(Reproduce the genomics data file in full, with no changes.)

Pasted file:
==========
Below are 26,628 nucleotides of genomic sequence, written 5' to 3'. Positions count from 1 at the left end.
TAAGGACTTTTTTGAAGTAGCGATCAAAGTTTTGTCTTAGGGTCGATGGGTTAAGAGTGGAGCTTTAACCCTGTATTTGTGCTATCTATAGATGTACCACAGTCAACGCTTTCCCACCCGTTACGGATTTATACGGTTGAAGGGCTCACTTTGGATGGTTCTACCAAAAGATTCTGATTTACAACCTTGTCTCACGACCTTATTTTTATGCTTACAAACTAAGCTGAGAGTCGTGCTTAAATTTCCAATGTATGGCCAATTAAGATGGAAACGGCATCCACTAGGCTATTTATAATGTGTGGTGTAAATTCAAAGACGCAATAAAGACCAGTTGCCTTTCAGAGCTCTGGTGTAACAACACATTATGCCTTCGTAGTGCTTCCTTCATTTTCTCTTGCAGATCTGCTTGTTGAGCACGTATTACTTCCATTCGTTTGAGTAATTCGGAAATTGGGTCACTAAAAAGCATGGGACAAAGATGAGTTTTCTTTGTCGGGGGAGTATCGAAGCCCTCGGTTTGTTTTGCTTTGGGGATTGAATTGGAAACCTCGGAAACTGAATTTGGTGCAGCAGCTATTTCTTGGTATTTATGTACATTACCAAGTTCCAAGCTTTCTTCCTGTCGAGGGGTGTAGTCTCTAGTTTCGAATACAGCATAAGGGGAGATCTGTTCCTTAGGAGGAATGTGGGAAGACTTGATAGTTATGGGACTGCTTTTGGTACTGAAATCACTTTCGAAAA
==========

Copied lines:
Below are 26,628 nucleotides of genomic sequence, written 5' to 3'. Positions count from 1 at the left end.
TAAGGACTTTTTTGAAGTAGCGATCAAAGTTTTGTCTTAGGGTCGATGGGTTAAGAGTGGAGCTTTAACCCTGTATTTGTGCTATCTATAGATGTACCACAGTCAACGCTTTCCCACCCGTTACGGATTTATACGGTTGAAGGGCTCACTTTGGATGGTTCTACCAAAAGATTCTGATTTACAACCTTGTCTCACGACCTTATTTTTATGCTTACAAACTAAGCTGAGAGTCGTGCTTAAATTTCCAATGTATGGCCAATTAAGATGGAAACGGCATCCACTAGGCTATTTATAATGTGTGGTGTAAATTCAAAGACGCAATAAAGACCAGTTGCCTTTCAGAGCTCTGGTGTAACAACACATTATGCCTTCGTAGTGCTTCCTTCATTTTCTCTTGCAGATCTGCTTGTTGAGCACGTATTACTTCCATTCGTTTGAGTAATTCGGAAATTGGGTCACTAAAAAGCATGGGACAAAGATGAGTTTTCTTTGTCGGGGGAGTATCGAAGCCCTCGGTTTGTTTTGCTTTGGGGATTGAATTGGAAACCTCGGAAACTGAATTTGGTGCAGCAGCTATTTCTTGGTATTTATGTACATTACCAAGTTCCAAGCTTTCTTCCTGTCGAGGGGTGTAGTCTCTAGTTTCGAATACAGCATAAGGGGAGATCTGTTCCTTAGGAGGAATGTGGGAAGACTTGATAGTTATGGGACTGCTTTTGGTACTGAAATCACTTTCGAAAA